Whitney Houston Before & After

Whitney Houston passed away in February 2012 at the young age of 48.  She was a world renowned singer, actress, tabloid fodder, etc.  Her untimely death caused all her fans to universally…shrug.  Like Amy Winehouse before her, there wasn’t really much surprise.

I have a close friend who learned to lip-sync watching Whitney videos.  I asked if he was okay with her passing.  He sighed, “I lost interest when she became crack-head Whitney.”

Personally, I remember watching her videos on Mtv, I liked some of her songs, thought she butchered other songs, saw Waiting to Exhale in the theatre, owned the soundtrack and loved the clip from The Soup of her shouting, “Kiss my ass!”  That was how deep I got with Whitney.

I was surprised by the news.  I had to host the Flabby Hoffman Cavalcade at Stage Bar (formerly Memories) in Chicago 45 minutes after it was announced.  I didn’t do any Whitney jokes, but I did sing an accapella version of “Saving All My Love For You” as a tribute and to great applause.

I could argue that Whitney had everything.  Whitney Houston had an amazing voice, great vocal talent, decent acting skills, beautiful looks, an amazing career, money, etc.  She also had an apparent drug problem.  I am left to ask: What went wrong?

The simple answer is Bobby Brown.  However, I don’t like simple explanations, and if he was truly that bad why did she let him in?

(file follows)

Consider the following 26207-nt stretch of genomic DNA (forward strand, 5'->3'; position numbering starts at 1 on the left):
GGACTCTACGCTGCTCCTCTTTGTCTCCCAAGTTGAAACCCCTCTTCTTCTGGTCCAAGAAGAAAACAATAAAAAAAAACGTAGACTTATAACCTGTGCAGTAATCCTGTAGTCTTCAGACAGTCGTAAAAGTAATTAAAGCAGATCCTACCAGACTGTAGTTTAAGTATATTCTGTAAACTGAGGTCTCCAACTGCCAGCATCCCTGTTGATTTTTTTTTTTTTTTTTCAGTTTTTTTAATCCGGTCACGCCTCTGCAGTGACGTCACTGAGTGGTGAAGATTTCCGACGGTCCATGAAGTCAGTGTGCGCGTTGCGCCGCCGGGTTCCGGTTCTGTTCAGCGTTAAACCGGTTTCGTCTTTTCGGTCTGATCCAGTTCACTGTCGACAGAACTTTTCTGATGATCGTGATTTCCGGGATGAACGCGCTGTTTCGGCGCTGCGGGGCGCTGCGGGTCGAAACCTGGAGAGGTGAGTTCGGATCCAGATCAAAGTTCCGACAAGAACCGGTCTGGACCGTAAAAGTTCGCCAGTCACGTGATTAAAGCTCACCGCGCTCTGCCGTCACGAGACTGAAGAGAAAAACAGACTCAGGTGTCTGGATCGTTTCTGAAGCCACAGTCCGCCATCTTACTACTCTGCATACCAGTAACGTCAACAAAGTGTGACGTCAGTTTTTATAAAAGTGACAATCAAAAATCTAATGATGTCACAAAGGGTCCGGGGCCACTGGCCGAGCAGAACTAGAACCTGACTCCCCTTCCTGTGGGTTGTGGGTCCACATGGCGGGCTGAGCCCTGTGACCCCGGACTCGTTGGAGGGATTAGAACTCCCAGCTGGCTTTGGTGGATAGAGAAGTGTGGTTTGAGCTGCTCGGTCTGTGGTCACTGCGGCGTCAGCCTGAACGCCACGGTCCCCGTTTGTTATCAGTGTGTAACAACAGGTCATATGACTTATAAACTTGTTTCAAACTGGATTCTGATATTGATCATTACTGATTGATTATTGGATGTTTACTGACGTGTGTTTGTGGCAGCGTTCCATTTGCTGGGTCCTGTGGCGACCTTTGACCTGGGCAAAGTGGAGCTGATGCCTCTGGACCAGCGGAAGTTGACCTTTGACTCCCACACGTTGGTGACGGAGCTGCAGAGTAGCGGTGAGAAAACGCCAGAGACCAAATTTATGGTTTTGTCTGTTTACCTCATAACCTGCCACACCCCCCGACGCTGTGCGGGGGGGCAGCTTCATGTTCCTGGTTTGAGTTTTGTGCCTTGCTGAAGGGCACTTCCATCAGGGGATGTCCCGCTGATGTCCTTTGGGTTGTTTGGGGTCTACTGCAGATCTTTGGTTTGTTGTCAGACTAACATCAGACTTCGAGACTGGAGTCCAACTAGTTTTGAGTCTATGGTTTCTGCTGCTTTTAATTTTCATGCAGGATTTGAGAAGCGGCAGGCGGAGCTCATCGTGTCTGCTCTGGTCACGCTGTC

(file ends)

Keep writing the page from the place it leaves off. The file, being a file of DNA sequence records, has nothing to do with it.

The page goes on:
Whitney was introduced to the world of music by her mother, Cissy Houston.  Cissy sang back up for Aretha Franklin, was friends with Dionne Warwicke and even had her own (failed) solo career.  Whitney had many offers for recording contracts, but Cissy put them off either for “the right one” or to wait until she was eighteen.

Once she became legal, then entered Clive Davis.  Clive orchestrated her career in the 80’s.  He decided which song to release first (“You Give Good Love” to establish an R&B/soul edge), what her music videos would look like, how she would sing the songs, what her album would look like (almost resulting in a bathing suit photo as a front cover), etc.  Whitney would show up, do as told and reap the success.

Around the end of the decade (and after a break up with Eddie Murphy), Whitney met Bobby Brown.  Rumors swirled about plastic surgery, infidelity, drug abuse, etc.  In the 90s, she enjoyed her most commercial and critical success during a well hidden emotional hell.

I see a sad theme of a very talented woman who allowed others to tell her what to do; her mother, Clive Davis, Bobby Brown, etc.

Her 2003 single “Try it on My Own” sings of independence, but Whitney sounds asleep singing it.  Her vocal chops carry it over, but at the core, the song is hollow.

With Whitney’s release of her album I Turn To You, the years of drama and drug abuse had caught up to her.  Her once powerful voice had been damaged.  Her vocal range had been severely limited and the commercialism of phoning it in was even more apparent.  She meant well but just couldn’t do it.

I believe in heaven Whitney has her voice back.